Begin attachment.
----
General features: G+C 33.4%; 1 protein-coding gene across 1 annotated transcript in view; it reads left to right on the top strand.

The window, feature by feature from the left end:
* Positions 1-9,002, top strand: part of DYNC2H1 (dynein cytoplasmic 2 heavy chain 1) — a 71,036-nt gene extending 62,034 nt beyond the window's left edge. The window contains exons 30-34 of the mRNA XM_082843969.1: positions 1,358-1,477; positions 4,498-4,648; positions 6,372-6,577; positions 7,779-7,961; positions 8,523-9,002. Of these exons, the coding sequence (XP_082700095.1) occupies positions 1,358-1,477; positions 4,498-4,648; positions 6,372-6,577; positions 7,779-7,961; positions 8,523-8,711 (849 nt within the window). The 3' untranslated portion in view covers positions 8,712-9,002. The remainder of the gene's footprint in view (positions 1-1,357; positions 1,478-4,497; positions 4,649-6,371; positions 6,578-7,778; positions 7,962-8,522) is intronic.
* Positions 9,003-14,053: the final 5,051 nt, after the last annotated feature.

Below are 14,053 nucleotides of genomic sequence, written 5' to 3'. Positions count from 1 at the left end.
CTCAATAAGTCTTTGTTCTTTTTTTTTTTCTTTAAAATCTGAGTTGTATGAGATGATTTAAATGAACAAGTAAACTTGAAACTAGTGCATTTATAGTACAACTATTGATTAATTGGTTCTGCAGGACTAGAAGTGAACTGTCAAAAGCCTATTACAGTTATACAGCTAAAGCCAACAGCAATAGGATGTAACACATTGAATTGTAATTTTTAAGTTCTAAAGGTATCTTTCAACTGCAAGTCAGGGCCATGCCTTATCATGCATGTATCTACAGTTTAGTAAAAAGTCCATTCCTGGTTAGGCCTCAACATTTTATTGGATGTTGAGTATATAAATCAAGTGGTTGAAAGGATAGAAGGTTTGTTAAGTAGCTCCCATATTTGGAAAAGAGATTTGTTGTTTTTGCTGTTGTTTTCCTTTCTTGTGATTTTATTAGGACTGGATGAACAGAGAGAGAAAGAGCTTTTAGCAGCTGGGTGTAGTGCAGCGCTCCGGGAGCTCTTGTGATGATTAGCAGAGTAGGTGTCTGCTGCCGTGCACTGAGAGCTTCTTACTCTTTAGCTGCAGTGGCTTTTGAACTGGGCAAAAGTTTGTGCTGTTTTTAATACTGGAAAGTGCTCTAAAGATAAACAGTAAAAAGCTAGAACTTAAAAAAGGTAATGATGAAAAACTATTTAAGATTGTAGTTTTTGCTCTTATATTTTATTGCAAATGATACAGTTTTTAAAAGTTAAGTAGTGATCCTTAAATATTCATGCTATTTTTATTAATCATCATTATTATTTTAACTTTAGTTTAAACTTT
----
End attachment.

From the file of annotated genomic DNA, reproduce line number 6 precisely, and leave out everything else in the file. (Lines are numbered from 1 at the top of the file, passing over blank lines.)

CTCAATAAGTCTTTGTTCTTTTTTTTTTTCTTTAAAATCTGAGTTGTATGAGATGATTTAAATGAACAAGTAAACTTGAAACTAGTGCATTTATAGTACAACTATTGATTAATTGGTTCTGCAGGACTAGAAGTGAACTGTCAAAAGCCTATTACAGTTATACAGCTAAAGCCAACAGCAATAGGATGTAACACATTGAATTGTAATTTTTAAGTTCTAAAGGTATCTTTCAACTGCAAGTCAGGGCCATGCCTTATCATGCATGTATCTACAGTTTAGTAAAAAGTCCATTCCTGGTTAGGCCTCAACATTTTATTGGATGTTGAGTATATAAATCAAGTGGTTGAAAGGATAGAAGGTTTGTTAAGTAGCTCCCATATTTGGAAAAGAGATTTGTTGTTTTTGCTGTTGTTTTCCTTTCTTGTGATTTTATTAGGACTGGATGAACAGAGAGAGAAAGAGCTTTTAGCAGCTGGGTGTAGTGCAGCGCTCCGGGAGCTCTTGTGATGATTAGCAGAGTAGGTGTCTGCTGCCGTGCACTGAGAGCTTCTTACTCTTTAGCTGCAGTGGCTTTTGAACTGGGCAAAAGTTTGTGCTGTTTTTAATACTGGAAAGTGCTCTAAAGATAAACAGTAAAAAGCTAGAACTTAAAAAAGGTAATGATGAAAAACTATTTAAGATTGTAGTTTTTGCTCTTATATTTTATTGCAAATGATACAGTTTTTAAAAGTTAAGTAGTGATCCTTAAATATTCATGCTATTTTTATTAATCATCATTATTATTTTAACTTTAGTTTAAACTTT